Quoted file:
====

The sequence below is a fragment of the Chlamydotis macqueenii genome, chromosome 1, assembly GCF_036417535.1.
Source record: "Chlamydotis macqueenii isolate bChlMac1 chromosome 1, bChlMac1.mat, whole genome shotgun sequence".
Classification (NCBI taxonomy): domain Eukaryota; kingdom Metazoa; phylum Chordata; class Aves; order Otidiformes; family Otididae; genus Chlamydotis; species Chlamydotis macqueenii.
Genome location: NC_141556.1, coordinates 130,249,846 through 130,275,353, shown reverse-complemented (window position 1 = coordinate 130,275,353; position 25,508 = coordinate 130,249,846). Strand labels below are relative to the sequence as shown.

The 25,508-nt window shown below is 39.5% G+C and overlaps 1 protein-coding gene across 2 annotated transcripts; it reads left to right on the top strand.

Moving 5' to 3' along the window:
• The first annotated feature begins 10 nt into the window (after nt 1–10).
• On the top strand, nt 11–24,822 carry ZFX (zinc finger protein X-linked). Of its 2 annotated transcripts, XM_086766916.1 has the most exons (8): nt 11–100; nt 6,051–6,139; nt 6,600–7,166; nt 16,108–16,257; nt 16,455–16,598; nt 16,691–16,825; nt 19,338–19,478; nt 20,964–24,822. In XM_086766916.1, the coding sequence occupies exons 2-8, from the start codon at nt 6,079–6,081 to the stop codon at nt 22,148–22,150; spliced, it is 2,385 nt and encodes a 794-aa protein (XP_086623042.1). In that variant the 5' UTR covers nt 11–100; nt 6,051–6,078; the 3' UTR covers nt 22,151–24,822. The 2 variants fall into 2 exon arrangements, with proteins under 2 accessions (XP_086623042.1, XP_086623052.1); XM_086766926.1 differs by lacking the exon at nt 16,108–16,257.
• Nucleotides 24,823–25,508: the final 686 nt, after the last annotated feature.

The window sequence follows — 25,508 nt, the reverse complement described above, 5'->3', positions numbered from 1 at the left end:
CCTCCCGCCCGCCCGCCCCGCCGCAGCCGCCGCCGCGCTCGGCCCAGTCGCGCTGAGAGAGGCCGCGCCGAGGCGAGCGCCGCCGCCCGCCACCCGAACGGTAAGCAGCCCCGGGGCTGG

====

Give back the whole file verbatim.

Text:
The sequence below is a fragment of the Chlamydotis macqueenii genome, chromosome 1, assembly GCF_036417535.1.
Source record: "Chlamydotis macqueenii isolate bChlMac1 chromosome 1, bChlMac1.mat, whole genome shotgun sequence".
Classification (NCBI taxonomy): domain Eukaryota; kingdom Metazoa; phylum Chordata; class Aves; order Otidiformes; family Otididae; genus Chlamydotis; species Chlamydotis macqueenii.
Genome location: NC_141556.1, coordinates 130,249,846 through 130,275,353, shown reverse-complemented (window position 1 = coordinate 130,275,353; position 25,508 = coordinate 130,249,846). Strand labels below are relative to the sequence as shown.

The 25,508-nt window shown below is 39.5% G+C and overlaps 1 protein-coding gene across 2 annotated transcripts; it reads left to right on the top strand.

Moving 5' to 3' along the window:
• The first annotated feature begins 10 nt into the window (after nt 1–10).
• On the top strand, nt 11–24,822 carry ZFX (zinc finger protein X-linked). Of its 2 annotated transcripts, XM_086766916.1 has the most exons (8): nt 11–100; nt 6,051–6,139; nt 6,600–7,166; nt 16,108–16,257; nt 16,455–16,598; nt 16,691–16,825; nt 19,338–19,478; nt 20,964–24,822. In XM_086766916.1, the coding sequence occupies exons 2-8, from the start codon at nt 6,079–6,081 to the stop codon at nt 22,148–22,150; spliced, it is 2,385 nt and encodes a 794-aa protein (XP_086623042.1). In that variant the 5' UTR covers nt 11–100; nt 6,051–6,078; the 3' UTR covers nt 22,151–24,822. The 2 variants fall into 2 exon arrangements, with proteins under 2 accessions (XP_086623042.1, XP_086623052.1); XM_086766926.1 differs by lacking the exon at nt 16,108–16,257.
• Nucleotides 24,823–25,508: the final 686 nt, after the last annotated feature.

The window sequence follows — 25,508 nt, the reverse complement described above, 5'->3', positions numbered from 1 at the left end:
CCTCCCGCCCGCCCGCCCCGCCGCAGCCGCCGCCGCGCTCGGCCCAGTCGCGCTGAGAGAGGCCGCGCCGAGGCGAGCGCCGCCGCCCGCCACCCGAACGGTAAGCAGCCCCGGGGCTGG